Bloomberg BusinessWeek (3 August 2011) using game theory seemed to advocate for political compromise--that produces a "deal no one likes" but avoids pure political victory by one party over the other where one party gives in and the other holds out, and also avoids "financial Armageddon" where both sides hold out and can't get any deal done at all. 

In games of "chicken" both sides "entertain the option of killing everyone" until they finally realize this results in mutually assured destruction (MAD). 

In Washington "everyone, however, is playing a game called 'election'" and "the only possible goal in that game is to win the next one"--in this game, the real question--is there the leadership to rise above the politics, the short-term focus, and bring the two sides together in compromise to forge a path through a difficult economic road ahead.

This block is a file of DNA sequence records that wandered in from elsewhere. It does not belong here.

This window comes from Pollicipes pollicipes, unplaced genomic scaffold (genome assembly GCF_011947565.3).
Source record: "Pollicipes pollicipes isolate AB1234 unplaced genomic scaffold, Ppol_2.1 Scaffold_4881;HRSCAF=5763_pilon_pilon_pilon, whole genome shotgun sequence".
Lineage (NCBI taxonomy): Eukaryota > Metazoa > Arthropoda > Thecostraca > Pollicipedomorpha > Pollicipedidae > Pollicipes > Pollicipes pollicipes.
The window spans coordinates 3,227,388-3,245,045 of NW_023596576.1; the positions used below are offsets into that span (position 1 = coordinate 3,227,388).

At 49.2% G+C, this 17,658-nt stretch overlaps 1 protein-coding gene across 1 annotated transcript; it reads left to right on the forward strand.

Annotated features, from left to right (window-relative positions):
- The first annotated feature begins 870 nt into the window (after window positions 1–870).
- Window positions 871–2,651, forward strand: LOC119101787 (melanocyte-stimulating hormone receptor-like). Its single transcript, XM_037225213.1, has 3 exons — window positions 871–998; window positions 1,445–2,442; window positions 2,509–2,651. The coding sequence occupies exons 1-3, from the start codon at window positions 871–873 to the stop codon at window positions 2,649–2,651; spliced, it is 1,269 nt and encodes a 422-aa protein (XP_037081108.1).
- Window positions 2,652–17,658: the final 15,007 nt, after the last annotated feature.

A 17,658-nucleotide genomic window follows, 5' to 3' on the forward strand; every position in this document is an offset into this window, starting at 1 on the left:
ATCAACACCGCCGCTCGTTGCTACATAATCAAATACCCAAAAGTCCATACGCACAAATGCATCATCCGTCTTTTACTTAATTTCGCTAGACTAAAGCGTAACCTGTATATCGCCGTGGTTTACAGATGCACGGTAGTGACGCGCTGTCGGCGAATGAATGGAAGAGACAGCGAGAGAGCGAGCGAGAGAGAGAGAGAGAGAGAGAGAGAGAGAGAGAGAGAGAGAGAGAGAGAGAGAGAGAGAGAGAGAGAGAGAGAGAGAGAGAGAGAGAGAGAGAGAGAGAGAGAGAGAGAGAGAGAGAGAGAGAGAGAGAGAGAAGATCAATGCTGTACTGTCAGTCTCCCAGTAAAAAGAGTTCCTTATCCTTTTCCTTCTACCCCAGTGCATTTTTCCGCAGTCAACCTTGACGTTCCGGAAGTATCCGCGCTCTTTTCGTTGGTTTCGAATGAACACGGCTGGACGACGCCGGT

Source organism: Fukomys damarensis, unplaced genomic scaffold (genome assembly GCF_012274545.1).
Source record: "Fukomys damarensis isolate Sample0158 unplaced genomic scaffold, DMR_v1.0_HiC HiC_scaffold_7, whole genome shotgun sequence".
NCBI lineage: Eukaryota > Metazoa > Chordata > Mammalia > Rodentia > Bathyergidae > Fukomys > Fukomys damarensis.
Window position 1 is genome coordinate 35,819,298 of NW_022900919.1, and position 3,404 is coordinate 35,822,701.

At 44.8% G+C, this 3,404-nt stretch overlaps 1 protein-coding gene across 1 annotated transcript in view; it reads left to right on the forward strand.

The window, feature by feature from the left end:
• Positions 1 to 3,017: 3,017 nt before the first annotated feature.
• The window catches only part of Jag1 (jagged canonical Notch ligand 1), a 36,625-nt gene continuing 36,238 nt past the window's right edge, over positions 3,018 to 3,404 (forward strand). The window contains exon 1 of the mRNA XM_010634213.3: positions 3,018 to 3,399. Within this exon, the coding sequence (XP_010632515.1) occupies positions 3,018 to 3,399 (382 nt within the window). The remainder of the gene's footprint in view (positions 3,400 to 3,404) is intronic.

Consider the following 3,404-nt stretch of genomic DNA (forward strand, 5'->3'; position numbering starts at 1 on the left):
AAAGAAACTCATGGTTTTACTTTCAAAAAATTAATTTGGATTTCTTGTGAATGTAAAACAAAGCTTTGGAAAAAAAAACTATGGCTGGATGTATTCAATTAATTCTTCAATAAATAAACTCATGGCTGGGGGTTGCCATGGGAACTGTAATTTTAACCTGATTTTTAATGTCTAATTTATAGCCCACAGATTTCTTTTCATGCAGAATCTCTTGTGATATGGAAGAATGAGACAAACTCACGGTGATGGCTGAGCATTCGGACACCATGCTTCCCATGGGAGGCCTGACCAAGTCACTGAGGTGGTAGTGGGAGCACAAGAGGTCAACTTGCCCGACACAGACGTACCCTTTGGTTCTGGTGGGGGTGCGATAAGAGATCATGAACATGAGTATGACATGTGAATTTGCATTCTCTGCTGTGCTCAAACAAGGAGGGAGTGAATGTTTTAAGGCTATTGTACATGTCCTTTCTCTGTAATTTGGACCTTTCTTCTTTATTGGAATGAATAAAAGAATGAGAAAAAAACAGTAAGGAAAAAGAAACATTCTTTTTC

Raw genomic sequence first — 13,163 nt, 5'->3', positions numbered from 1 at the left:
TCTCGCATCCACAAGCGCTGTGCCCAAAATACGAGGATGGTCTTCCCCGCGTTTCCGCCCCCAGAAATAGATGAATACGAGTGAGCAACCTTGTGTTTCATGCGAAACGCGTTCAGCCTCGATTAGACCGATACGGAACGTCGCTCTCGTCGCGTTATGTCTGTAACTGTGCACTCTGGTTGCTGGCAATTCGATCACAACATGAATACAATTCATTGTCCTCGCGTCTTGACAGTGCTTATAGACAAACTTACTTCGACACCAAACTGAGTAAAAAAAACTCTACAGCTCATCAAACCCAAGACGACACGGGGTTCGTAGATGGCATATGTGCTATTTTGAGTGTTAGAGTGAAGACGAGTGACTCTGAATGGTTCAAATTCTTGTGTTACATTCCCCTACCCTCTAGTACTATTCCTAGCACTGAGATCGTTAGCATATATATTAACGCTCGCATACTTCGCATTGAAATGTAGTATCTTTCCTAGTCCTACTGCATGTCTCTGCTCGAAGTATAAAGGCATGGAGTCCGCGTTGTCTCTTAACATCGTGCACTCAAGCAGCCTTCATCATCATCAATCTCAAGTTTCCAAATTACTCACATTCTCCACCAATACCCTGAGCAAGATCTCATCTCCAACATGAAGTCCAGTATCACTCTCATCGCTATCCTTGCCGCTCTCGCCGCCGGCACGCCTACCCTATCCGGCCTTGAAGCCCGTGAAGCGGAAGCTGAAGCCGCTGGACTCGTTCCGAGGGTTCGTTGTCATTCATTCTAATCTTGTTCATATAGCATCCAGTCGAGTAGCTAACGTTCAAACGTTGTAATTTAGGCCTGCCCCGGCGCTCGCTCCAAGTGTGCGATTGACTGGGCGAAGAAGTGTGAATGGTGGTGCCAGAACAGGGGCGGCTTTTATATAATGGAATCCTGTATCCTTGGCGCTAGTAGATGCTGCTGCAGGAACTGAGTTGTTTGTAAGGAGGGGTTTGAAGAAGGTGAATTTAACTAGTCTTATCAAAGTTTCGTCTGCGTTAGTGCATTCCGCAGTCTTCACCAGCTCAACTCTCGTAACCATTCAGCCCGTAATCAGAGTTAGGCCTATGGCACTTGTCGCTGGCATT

Truly, there is really only one way ahead and it is through national sacrifice that will spare no one, but may save the country and our ideals and make us stronger in the end. We are at a dead end for kicking the can further--next step must be to right the ship through cooperation and making the tough choices.

Just like the Washington Monument is one, we must become one. ;-)

(Source Photo: Andy Blumenthal)

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November 16, 2012

Either Way A Fiscal Cliff

Okay, so here's the dirtly little secret...

The "Fiscal Cliff" that everyone is supposedly working on to avert--is really unavoidable!

Yes, the Sequestration that was put in place that eliminates the broad-based tax cuts from a decade ago and reduces spending across military and domestic government spending--can be replaced by more surgical tax increases and spending cuts. 

But with a National Debt of more than $16 trillion dollars and one which has been trending up over a trillion dollars a year, we have gorged ourselves and spent beyond our means for too long--and the time to pay up is fast approaching.

For example, critical entitlement programs like social security and medicare are running out of funds and will not be able to cover benefits by 2033 and 2024, respectively.